I used to take acetaminophen for minor aches and pains.
Right now, though, I don’t even own this potentially dangerous drug, which accounts for at least 50,000 emergency room visits a year.
In the United States, acetaminophen is the leading cause of sudden liver failure.
This is one OTC medication I don’t miss. taking.
In the first place, for me, it never seemed to work. Secondly, essential oils seem to do a much better job. If you have a headache, or muscle pain, they bring instant relief.
If you already own some oils, you can whip up your own pain-killing recipe. Instructions are readily available on the Internet. (You can also find my favorite formula at the end of this article.)
Or, you can buy a premixed essential oil blend. One I highly recommend is Plant Therapy Rapid Relief Synergy. This includes a mix of analgesic aromatics.
Please understand I’m not a licensed healthcare professional. So I can’t give medical advice or make any claims that a specific essential oil blend or any other natural remedy will heal your pain. All I can do is share my story of how aromatic oils bring relief from my chronic nerve pain.
Risks of Taking Acetaminophen
Anyway, as I mentioned earlier, acetaminophen has the potential to harm your liver.
Acute liver failure is very serious. It often results in death. Much of the time, it’s preventable, because it’s caused by acetaminophen.
Early symptoms can easily be mistaken for stomach flu. More advanced signs include jaundice and mental deterioration.
In the United States, the leading cause of rapid liver failure is acetaminophen poisoning, usually the result of an inadvertent overdose. Even a little too much can set off a precipitous chain of events.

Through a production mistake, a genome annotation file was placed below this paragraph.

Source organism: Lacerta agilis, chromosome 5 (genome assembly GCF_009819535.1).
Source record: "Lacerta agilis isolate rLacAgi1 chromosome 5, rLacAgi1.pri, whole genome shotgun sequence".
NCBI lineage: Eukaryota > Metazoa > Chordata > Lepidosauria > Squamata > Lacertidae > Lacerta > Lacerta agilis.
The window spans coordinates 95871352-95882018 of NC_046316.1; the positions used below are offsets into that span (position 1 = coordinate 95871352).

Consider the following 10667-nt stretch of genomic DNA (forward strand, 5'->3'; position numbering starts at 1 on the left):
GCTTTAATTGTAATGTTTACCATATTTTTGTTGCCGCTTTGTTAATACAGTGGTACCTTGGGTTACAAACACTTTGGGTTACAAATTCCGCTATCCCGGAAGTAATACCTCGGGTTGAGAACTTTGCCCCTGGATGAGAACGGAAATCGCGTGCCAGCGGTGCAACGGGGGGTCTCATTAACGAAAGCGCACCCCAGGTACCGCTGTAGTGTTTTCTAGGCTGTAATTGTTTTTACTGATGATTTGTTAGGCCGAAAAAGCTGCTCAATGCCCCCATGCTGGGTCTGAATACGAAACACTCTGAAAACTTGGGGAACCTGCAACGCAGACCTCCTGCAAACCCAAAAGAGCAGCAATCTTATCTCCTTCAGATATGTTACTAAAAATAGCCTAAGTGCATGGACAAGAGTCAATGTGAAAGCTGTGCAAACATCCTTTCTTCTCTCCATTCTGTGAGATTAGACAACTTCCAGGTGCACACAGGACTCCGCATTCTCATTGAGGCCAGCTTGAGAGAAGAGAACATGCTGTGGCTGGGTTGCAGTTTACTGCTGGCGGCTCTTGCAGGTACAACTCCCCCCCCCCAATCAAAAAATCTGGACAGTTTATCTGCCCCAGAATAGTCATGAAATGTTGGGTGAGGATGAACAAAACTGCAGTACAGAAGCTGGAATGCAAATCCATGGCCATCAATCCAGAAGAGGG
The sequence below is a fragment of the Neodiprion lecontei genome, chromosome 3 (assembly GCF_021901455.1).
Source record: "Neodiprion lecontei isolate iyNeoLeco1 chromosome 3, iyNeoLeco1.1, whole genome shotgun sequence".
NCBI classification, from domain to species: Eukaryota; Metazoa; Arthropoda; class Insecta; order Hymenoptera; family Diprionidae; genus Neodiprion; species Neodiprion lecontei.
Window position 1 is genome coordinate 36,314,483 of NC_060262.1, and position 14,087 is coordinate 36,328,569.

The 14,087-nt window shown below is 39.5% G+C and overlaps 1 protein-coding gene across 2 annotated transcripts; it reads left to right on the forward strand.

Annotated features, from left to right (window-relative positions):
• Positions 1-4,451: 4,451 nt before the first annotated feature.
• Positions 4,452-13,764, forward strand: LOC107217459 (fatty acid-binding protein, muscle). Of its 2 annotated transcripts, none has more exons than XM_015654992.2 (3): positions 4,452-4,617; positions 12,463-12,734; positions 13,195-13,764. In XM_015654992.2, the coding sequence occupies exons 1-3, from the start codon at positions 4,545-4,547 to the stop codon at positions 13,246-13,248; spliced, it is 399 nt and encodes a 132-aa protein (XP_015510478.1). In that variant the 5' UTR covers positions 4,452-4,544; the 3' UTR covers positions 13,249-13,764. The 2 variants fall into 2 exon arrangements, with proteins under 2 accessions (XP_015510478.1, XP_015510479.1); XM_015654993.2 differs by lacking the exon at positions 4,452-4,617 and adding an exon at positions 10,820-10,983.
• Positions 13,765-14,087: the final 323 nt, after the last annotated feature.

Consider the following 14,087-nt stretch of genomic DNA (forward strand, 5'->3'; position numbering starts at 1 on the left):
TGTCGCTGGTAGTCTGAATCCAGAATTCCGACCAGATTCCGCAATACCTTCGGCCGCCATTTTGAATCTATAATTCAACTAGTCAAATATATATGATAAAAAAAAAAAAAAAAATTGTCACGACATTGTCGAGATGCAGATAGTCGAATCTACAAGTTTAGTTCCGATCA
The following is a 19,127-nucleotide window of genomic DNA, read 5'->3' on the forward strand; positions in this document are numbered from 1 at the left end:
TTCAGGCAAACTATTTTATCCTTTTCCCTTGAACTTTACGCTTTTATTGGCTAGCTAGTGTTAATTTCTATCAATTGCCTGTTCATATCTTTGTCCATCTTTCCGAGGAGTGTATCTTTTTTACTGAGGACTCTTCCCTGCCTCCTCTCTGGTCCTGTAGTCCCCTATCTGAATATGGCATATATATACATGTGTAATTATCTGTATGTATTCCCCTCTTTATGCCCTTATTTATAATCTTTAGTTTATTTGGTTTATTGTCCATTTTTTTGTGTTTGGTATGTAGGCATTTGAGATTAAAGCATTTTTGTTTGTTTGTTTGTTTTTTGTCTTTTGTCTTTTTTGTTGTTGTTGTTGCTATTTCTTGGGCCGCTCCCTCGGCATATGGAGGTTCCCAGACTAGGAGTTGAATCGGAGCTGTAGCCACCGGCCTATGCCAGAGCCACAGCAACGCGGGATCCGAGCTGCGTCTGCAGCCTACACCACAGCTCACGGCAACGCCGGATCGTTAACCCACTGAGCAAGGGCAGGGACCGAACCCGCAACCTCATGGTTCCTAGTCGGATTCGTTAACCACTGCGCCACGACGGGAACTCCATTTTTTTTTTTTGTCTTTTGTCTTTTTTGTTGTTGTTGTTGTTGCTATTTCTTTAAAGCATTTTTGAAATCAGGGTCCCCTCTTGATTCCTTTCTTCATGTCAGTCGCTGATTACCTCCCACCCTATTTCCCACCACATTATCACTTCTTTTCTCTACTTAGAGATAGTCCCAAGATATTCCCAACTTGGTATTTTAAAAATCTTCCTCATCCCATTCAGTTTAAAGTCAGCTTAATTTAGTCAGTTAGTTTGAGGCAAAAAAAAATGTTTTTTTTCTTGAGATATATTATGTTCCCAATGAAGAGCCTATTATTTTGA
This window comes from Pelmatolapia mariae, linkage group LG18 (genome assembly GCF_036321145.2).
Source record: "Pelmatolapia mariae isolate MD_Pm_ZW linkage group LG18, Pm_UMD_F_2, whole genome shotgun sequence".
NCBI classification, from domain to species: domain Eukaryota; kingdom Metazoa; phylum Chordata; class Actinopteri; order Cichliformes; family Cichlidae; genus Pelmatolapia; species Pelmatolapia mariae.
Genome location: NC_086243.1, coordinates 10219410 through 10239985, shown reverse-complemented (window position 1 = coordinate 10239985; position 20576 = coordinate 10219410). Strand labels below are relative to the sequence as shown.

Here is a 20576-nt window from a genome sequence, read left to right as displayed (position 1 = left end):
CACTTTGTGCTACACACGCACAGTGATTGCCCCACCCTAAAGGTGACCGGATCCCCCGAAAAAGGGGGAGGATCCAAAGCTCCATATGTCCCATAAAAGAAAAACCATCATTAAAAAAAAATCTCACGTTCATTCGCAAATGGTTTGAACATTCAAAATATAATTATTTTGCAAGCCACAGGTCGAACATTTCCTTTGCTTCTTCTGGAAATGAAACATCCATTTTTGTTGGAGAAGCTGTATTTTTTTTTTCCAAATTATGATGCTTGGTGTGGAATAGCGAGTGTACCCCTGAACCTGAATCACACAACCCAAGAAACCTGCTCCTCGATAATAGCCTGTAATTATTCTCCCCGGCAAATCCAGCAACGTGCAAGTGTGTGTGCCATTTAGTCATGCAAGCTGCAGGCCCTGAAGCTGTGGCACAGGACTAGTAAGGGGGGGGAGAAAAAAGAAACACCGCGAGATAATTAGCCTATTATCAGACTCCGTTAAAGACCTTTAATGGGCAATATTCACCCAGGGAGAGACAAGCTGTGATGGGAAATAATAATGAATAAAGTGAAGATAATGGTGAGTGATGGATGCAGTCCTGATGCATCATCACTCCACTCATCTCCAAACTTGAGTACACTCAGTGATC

Many people take acetaminophen for pain relief. That’s because it generally doesn’t cause gastrointestinal distress, a common side effect of a ibuprofen and other NSAIDs.
Even though acetaminophen didn’t help me, it is widely acknowledged to be effective. It’s often used for severe trauma, as well as for post-surgical recovery.
But popping a pill, whenever you have minor discomfort, is something I don’t do anymore. Especially since much safer pain relief exists.
Acetaminophen and Liver Failure
Since acetaminophen is an OTC drug, many people assume it’s very safe. So they may take a little more than the recommended dose.
Or they accidentally take too much. This is easy to do. Acetaminophen is packaged in different forms. So, someone may swallow a capsule. Then, they inadvertently take more in a cold and flu preparation. Unfortunately, this combination may be deadly.
In the United States alone, acetaminophen reactions send at least 50,000 people to the ER every year. But one 2011 study that ran in the American Journal of Preventative Medicine estimated the true incidence was even higher, exceeding 78,000 visits.
Because it is so easy to overdose, the FDA, as of January of 2011, no longer allows OTC acetaminophen sold in strengths above 325 milligrams.
The mainstream medical community is well aware of the risk. All emergency rooms have a compound called n-acetyl cysteine. The body uses this to make glutathione, so the liver can excrete toxins. If you take too acetaminophen, it’s important to quickly seek medical care.
Essential Oil Blend For Pain
Nowadays, for minor pain, I reach for my essential oils. These all-natural plant extracts are safer than acetaminophen. Essential oils are strong. So you do have to use them judiciously. This means not ingesting them and not applying them directly to the skin, unless they’re put in a carrier oil. (You can use olive, grapeseed or coconut oil as carriers.)